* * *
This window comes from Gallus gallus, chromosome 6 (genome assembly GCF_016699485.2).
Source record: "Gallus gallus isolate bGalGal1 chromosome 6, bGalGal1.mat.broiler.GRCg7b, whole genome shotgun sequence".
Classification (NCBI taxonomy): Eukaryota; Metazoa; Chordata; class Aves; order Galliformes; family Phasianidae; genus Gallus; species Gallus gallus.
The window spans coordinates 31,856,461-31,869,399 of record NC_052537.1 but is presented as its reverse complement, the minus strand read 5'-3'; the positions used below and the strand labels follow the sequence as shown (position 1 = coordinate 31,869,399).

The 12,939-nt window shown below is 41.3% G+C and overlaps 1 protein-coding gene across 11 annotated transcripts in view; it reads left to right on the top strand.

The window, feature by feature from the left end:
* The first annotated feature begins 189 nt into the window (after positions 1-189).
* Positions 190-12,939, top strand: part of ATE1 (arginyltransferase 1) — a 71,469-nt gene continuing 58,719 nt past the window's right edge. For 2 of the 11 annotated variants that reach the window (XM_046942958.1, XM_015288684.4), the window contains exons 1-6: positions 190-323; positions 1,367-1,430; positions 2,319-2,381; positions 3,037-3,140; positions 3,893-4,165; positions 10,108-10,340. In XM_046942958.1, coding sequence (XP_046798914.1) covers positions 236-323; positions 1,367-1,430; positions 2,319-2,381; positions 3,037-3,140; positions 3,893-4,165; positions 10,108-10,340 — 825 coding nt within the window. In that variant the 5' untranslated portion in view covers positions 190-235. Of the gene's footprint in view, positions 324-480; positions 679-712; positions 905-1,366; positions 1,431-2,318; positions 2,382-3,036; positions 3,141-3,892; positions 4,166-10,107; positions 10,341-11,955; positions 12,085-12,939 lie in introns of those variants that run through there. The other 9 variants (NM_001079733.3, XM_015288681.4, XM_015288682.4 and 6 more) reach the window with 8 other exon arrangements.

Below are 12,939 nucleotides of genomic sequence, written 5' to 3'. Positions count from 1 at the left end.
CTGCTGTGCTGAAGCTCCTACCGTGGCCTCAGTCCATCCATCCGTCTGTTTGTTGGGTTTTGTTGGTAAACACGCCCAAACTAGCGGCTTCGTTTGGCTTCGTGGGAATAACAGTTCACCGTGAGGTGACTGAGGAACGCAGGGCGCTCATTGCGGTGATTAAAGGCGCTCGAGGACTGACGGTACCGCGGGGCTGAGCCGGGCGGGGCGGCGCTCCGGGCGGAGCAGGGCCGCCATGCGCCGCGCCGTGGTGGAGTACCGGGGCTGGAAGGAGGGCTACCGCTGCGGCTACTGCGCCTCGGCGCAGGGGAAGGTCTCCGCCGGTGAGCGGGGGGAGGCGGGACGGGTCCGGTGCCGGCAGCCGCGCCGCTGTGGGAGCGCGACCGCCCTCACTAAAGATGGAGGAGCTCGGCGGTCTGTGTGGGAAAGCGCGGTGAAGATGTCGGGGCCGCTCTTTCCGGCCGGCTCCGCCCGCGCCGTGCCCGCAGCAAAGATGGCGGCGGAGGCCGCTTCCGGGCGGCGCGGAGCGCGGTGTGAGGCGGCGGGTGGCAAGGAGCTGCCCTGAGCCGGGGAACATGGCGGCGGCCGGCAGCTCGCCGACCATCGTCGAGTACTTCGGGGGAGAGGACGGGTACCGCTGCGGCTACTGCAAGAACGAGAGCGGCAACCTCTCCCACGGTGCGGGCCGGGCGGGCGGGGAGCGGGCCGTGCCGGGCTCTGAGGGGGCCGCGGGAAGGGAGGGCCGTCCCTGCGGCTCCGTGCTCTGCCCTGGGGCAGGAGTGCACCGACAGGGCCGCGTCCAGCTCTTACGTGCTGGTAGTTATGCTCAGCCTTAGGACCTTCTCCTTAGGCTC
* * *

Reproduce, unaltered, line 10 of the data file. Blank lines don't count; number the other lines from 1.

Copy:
CTGCTGTGCTGAAGCTCCTACCGTGGCCTCAGTCCATCCATCCGTCTGTTTGTTGGGTTTTGTTGGTAAACACGCCCAAACTAGCGGCTTCGTTTGGCTTCGTGGGAATAACAGTTCACCGTGAGGTGACTGAGGAACGCAGGGCGCTCATTGCGGTGATTAAAGGCGCTCGAGGACTGACGGTACCGCGGGGCTGAGCCGGGCGGGGCGGCGCTCCGGGCGGAGCAGGGCCGCCATGCGCCGCGCCGTGGTGGAGTACCGGGGCTGGAAGGAGGGCTACCGCTGCGGCTACTGCGCCTCGGCGCAGGGGAAGGTCTCCGCCGGTGAGCGGGGGGAGGCGGGACGGGTCCGGTGCCGGCAGCCGCGCCGCTGTGGGAGCGCGACCGCCCTCACTAAAGATGGAGGAGCTCGGCGGTCTGTGTGGGAAAGCGCGGTGAAGATGTCGGGGCCGCTCTTTCCGGCCGGCTCCGCCCGCGCCGTGCCCGCAGCAAAGATGGCGGCGGAGGCCGCTTCCGGGCGGCGCGGAGCGCGGTGTGAGGCGGCGGGTGGCAAGGAGCTGCCCTGAGCCGGGGAACATGGCGGCGGCCGGCAGCTCGCCGACCATCGTCGAGTACTTCGGGGGAGAGGACGGGTACCGCTGCGGCTACTGCAAGAACGAGAGCGGCAACCTCTCCCACGGTGCGGGCCGGGCGGGCGGGGAGCGGGCCGTGCCGGGCTCTGAGGGGGCCGCGGGAAGGGAGGGCCGTCCCTGCGGCTCCGTGCTCTGCCCTGGGGCAGGAGTGCACCGACAGGGCCGCGTCCAGCTCTTACGTGCTGGTAGTTATGCTCAGCCTTAGGACCTTCTCCTTAGGCTC